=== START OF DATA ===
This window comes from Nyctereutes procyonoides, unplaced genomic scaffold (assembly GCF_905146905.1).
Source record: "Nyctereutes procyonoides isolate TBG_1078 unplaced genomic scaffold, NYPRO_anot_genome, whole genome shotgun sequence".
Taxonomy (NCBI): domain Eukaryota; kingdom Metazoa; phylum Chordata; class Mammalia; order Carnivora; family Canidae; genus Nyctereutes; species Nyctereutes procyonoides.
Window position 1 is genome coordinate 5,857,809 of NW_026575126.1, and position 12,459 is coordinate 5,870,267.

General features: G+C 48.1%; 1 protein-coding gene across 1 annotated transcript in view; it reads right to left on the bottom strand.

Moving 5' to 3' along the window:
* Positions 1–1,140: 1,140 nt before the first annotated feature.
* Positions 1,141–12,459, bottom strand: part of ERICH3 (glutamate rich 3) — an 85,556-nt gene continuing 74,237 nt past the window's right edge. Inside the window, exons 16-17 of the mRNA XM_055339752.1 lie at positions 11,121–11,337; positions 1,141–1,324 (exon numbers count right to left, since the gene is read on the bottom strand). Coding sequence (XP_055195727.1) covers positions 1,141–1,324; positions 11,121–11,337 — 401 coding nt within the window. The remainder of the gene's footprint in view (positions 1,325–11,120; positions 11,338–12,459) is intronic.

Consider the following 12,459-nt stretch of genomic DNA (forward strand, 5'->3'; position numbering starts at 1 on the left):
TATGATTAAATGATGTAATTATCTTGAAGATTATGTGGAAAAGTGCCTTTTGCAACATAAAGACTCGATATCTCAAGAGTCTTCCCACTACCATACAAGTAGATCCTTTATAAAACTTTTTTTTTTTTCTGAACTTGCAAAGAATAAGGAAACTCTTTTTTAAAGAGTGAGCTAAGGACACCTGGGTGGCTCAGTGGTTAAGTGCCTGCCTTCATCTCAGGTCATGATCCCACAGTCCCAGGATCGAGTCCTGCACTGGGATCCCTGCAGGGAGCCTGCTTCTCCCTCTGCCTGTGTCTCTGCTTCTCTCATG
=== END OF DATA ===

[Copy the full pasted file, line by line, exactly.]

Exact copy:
This window comes from Nyctereutes procyonoides, unplaced genomic scaffold (assembly GCF_905146905.1).
Source record: "Nyctereutes procyonoides isolate TBG_1078 unplaced genomic scaffold, NYPRO_anot_genome, whole genome shotgun sequence".
Taxonomy (NCBI): domain Eukaryota; kingdom Metazoa; phylum Chordata; class Mammalia; order Carnivora; family Canidae; genus Nyctereutes; species Nyctereutes procyonoides.
Window position 1 is genome coordinate 5,857,809 of NW_026575126.1, and position 12,459 is coordinate 5,870,267.

General features: G+C 48.1%; 1 protein-coding gene across 1 annotated transcript in view; it reads right to left on the bottom strand.

Moving 5' to 3' along the window:
* Positions 1–1,140: 1,140 nt before the first annotated feature.
* Positions 1,141–12,459, bottom strand: part of ERICH3 (glutamate rich 3) — an 85,556-nt gene continuing 74,237 nt past the window's right edge. Inside the window, exons 16-17 of the mRNA XM_055339752.1 lie at positions 11,121–11,337; positions 1,141–1,324 (exon numbers count right to left, since the gene is read on the bottom strand). Coding sequence (XP_055195727.1) covers positions 1,141–1,324; positions 11,121–11,337 — 401 coding nt within the window. The remainder of the gene's footprint in view (positions 1,325–11,120; positions 11,338–12,459) is intronic.

Consider the following 12,459-nt stretch of genomic DNA (forward strand, 5'->3'; position numbering starts at 1 on the left):
TATGATTAAATGATGTAATTATCTTGAAGATTATGTGGAAAAGTGCCTTTTGCAACATAAAGACTCGATATCTCAAGAGTCTTCCCACTACCATACAAGTAGATCCTTTATAAAACTTTTTTTTTTTTCTGAACTTGCAAAGAATAAGGAAACTCTTTTTTAAAGAGTGAGCTAAGGACACCTGGGTGGCTCAGTGGTTAAGTGCCTGCCTTCATCTCAGGTCATGATCCCACAGTCCCAGGATCGAGTCCTGCACTGGGATCCCTGCAGGGAGCCTGCTTCTCCCTCTGCCTGTGTCTCTGCTTCTCTCATG